Peacock: England World Cup success would boost Rugby League
Rugby league legend Jamie Peacock says England reaching the final of the World Cup would be massive for the sport.
England are one of the traditional powerhouses in rugby league alongside Australia and New Zealand, but the sport is gaining traction in other regions.
Just seven European teams are in this year’s finals including France, Greece and Italy, but organisers hope to welcome more on board in the future.
Bulgaria, Serbia and Bosnia & Herzegovina are amongst the nations bidding to climb the ranks in rugby league over the next few years.
Peacock is well placed to comment on international rugby league having represented England at the World Cup in 2000 and 2008.
In a recent interview with online betting site Betway, the 44-year-old insisted the profile of the sport would receive a big boost if this year’s hosts make it to the final.
“We’ve seen in football with the European Championships that when a home nation goes deep into a tournament it brings everyone together,” he said.
“We’re not football, I get that, but we’re going to be on the BBC for a month. There’s time to build momentum, but that is generally only there when the home side is still there.
The performance of England is huge in terms of how impactful the World Cup will be. The aim for England has to be to make the final.
“If they do that, they’ll have momentum all the way through and that’s key.”
England made the perfect start to the tournament last weekend, cruising to a comprehensive 60-6 victory over Samoa at St James’ Park.
They are well placed to reach the knockout stage and will fancy their chances of fulfilling Peacock’s wish by progressing to the final.
While Peacock ended his career without a World Cup winners’ medal to his name, it was not for a lack of effort on his part.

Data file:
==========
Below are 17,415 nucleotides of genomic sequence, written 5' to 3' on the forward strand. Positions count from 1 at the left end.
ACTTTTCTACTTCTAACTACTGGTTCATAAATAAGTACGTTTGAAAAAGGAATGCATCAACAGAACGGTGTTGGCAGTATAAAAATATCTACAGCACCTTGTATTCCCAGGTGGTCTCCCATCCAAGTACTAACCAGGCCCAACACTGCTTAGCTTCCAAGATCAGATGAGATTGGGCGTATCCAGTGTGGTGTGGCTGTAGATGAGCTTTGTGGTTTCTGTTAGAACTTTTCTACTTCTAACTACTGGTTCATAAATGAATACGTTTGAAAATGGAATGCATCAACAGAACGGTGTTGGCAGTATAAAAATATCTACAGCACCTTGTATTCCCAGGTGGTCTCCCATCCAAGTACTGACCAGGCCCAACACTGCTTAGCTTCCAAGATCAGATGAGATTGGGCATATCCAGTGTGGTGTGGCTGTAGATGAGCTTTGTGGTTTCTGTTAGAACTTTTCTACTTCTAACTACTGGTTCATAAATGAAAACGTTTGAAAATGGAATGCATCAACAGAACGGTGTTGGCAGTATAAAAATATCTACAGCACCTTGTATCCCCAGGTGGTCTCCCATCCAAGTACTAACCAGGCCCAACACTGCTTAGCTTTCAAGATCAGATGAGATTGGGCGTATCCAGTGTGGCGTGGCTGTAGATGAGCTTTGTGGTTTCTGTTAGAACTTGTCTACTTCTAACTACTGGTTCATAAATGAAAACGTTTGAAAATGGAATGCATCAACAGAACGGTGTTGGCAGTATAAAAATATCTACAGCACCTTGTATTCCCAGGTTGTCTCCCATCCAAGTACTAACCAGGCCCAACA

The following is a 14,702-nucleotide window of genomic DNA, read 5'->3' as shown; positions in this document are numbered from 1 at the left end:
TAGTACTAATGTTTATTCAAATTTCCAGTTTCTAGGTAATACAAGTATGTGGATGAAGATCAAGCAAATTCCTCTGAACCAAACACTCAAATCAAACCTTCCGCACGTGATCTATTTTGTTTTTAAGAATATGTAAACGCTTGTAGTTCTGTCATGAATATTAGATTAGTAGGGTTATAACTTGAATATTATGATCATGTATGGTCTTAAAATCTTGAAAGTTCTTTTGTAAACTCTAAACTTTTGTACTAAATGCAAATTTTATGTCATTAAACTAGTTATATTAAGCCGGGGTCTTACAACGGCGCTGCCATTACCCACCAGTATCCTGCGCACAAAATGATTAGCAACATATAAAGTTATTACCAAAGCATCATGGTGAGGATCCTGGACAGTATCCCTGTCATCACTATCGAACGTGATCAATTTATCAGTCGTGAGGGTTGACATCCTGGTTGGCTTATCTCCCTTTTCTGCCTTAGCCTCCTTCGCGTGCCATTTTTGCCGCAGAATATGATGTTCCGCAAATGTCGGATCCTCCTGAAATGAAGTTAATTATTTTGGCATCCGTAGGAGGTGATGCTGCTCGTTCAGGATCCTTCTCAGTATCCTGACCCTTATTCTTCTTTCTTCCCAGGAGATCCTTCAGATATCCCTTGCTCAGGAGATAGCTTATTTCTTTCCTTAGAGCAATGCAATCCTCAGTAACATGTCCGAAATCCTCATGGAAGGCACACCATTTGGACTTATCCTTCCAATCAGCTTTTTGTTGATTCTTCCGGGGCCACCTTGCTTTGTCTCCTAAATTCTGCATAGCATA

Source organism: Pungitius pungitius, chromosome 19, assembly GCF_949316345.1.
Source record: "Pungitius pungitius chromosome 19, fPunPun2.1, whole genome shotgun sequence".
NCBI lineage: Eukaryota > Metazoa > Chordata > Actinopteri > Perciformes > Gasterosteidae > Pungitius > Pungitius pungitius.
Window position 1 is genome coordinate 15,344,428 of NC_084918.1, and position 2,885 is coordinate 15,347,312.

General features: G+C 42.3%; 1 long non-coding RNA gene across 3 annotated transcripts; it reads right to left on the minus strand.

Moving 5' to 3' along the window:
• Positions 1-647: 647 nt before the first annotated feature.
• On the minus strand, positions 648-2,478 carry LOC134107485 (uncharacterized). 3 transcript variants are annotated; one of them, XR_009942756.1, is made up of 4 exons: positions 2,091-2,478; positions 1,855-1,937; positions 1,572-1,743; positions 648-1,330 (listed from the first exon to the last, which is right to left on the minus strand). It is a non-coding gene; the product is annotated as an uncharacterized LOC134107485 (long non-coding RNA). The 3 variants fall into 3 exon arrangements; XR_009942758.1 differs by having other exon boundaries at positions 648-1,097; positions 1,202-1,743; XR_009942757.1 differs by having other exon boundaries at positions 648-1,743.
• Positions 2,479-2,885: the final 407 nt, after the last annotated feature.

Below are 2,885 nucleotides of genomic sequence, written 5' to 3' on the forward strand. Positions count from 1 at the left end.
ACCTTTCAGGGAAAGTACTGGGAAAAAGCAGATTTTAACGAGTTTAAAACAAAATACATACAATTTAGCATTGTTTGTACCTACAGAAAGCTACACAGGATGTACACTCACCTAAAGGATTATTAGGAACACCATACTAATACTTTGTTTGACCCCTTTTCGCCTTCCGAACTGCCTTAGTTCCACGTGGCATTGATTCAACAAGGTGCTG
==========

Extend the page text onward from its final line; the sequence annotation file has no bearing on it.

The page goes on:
He was named as the Player of the Tournament in 2000 and was captain of the side in Australia eight years later.
Peacock was one of England’s most influential players during a period where some of the rugby league’s biggest stars were strutting their stuff.
Andy Farrell, Adrian Morley and Sean Long were amongst his teammates at international level, highlighting the quality in the England side during the early part of the century.
Peacock says his performances at the 2000 World Cup helped him get noticed, and believes the same could happen to someone at this tournament.
He singled out Wigan Warriors’ youngster Jack Welsby for special praise and tipped him to be a player fans will want to watch on rugby streams at the World Cup.
“I think Jack Welsby could be a player that, if England play well and go deep into the tournament, will be talked about,” he added.
“I watched him play in the Grand Final and thought he was outstanding in the first 20 minutes of the second half.
“I think he’s got all the capabilities to make a big impression. He’s such a natural, instinctive player and he sees opportunities in games that other players don’t.”
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